Fish populations are collapsing as huge factory trawlers continue to pillage the oceans and quotas are ignored. Farmed fish bring their own set of problems, not least the quantities of fish-meal needed to feed them. Fish is a delicious, healthy food, but great care is required if we are to continue enjoying it. The health of the oceans is of paramount importance to our world environment, and it is severely threatened by our greed. Our rule is to only ever eat fish with healthy populations, preferably line caught, and not more than once per week. Again, buy as direct as possible and find out the facts of how, where and by whom your fish was caught.

Move towards nose to tail eating

Use a wide range of cuts, not just the most popular ones. There are many sound reasons for expanding your repertoire beyond the ubiquitous chicken breasts, fillet steak and leg of lamb. Using more of the animal means that the high cost (in money and in earthly resource) of producing it is extended further. There are many cheaper cuts of meat that may require more preparation or lengthier cooking, but will deliver very tasty as well as economical results. Just about every part of the chicken has better flavour, texture and nutritional value than breast-meat, and what could be a better family meal than a whole roast fowl? As for pork, beef, lamb and venison, the savings when you look further than the most popular cuts of meat are significant. The high demand for certain cuts and lack of markets for others is a major problem for the meat industry, and one which becomes very daunting to good farmers who are producing high quality meat (and happier, healthier animals). Farming well costs more and it becomes even more important to use all of the animal.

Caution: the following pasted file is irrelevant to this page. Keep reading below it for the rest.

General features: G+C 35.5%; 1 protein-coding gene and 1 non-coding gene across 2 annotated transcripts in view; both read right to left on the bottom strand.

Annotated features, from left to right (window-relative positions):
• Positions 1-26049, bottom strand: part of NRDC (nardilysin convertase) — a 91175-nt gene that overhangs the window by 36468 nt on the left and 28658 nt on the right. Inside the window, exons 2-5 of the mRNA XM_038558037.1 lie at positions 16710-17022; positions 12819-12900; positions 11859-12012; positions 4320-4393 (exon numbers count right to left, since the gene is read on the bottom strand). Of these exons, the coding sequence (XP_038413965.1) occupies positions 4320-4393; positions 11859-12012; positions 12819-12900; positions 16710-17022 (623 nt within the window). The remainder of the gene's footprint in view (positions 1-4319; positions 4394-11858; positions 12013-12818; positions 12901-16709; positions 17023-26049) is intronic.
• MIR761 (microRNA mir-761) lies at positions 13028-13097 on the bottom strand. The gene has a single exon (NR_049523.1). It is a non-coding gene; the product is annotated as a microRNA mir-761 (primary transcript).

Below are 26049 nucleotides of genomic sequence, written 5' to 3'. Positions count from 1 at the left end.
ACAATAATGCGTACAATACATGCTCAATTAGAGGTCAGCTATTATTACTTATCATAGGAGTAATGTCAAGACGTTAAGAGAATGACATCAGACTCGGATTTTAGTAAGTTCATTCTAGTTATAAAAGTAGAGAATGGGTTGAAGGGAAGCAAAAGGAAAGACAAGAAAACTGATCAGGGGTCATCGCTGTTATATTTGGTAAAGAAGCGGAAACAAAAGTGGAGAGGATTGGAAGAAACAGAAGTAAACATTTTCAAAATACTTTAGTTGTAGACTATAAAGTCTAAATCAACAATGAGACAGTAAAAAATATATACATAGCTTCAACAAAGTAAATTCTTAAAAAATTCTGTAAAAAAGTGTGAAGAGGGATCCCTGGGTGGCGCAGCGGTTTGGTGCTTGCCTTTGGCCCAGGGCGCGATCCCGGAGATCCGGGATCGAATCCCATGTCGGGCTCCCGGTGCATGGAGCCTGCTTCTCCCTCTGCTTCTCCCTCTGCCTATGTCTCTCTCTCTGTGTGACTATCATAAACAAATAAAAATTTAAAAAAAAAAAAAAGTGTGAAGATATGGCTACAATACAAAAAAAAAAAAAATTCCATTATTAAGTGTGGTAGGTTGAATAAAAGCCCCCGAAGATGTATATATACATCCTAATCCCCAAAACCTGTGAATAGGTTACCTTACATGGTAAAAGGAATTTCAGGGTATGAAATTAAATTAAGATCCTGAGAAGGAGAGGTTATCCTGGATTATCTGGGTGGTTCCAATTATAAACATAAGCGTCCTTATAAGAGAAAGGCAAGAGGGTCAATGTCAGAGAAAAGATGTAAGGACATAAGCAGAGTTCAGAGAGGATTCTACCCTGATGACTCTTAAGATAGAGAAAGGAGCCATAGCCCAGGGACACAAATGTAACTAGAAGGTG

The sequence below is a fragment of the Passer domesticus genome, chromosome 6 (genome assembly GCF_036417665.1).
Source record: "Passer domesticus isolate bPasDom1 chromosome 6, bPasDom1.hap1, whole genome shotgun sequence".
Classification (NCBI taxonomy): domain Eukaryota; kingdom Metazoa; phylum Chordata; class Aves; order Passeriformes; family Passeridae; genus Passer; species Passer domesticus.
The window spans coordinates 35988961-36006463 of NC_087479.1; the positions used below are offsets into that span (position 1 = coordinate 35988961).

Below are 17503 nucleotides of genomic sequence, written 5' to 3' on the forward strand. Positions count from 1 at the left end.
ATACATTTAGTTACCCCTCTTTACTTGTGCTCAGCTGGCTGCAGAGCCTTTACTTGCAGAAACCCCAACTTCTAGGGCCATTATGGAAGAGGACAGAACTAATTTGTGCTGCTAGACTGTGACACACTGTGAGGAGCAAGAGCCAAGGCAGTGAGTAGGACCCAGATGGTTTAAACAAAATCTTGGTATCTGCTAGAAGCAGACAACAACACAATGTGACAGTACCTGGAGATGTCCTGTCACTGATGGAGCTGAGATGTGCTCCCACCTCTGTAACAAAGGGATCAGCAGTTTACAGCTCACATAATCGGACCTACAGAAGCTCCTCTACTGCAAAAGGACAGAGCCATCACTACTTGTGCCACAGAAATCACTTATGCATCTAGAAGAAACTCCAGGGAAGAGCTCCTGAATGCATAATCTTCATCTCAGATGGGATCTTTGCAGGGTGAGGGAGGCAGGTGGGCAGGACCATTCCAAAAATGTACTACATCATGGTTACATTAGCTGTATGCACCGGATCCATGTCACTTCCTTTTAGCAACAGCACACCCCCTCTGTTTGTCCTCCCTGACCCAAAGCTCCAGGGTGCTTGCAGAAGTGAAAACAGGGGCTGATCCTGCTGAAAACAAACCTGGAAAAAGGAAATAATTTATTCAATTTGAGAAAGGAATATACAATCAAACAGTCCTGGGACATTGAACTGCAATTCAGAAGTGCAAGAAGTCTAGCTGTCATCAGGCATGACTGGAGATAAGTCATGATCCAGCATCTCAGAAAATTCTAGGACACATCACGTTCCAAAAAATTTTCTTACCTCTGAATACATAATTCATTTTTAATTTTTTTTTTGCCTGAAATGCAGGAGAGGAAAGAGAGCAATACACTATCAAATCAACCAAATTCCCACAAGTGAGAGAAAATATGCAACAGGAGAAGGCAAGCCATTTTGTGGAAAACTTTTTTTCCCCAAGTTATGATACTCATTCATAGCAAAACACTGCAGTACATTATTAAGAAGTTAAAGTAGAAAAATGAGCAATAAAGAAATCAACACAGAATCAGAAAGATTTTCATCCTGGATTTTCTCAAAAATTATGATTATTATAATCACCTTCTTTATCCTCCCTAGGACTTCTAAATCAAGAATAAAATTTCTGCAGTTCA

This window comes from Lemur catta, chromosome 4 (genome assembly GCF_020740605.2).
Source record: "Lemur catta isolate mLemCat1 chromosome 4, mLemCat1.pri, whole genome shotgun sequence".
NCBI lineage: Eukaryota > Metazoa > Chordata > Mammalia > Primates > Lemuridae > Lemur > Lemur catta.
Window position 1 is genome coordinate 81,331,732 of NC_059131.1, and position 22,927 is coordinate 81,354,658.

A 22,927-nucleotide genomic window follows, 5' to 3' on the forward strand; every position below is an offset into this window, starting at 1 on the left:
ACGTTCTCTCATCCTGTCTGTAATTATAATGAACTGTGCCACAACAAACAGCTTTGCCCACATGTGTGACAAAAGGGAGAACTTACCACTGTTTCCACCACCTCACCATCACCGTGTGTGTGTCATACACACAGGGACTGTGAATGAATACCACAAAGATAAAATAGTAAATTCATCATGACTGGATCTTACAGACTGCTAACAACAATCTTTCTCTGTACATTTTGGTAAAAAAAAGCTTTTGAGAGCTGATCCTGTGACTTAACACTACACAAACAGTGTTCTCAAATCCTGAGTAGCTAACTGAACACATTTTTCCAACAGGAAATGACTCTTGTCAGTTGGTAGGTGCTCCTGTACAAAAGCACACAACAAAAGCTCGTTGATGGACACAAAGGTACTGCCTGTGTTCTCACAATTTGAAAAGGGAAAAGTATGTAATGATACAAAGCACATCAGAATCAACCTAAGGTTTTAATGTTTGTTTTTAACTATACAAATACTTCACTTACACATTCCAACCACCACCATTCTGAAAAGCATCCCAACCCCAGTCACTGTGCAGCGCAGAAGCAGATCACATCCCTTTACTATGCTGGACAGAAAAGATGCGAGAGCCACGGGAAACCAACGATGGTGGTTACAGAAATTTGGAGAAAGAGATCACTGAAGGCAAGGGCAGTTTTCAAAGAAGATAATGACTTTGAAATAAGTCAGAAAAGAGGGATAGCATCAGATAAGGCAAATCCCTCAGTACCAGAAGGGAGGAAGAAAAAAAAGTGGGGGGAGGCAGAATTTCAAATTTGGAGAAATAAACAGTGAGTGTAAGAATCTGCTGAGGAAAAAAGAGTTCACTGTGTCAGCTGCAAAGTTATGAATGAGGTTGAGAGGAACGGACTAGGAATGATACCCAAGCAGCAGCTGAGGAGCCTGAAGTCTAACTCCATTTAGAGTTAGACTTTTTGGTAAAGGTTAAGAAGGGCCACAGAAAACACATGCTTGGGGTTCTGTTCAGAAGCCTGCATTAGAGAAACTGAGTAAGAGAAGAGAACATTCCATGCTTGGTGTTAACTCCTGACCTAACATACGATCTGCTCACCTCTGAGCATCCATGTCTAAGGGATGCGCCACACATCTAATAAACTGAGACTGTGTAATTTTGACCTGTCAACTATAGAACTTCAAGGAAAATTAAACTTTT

Learning how to prepare and cook a wider range of meats is very rewarding, but you will need to look further than the pages of most glossy cooking books and magazines and the TV shows of most celebrity chefs. Often a look back to an earlier time when thriftier cooks knew how to get the best value from every meal is useful. More currently, I can highly recommend Rose Prince’s “New English Cooking”, as well as “Nose to Tail Eating” by Fergus Henderson, who observed that “if you are going to kill the animal it seems only polite to eat the whole thing.”

Make stock or soup from carcasses and bones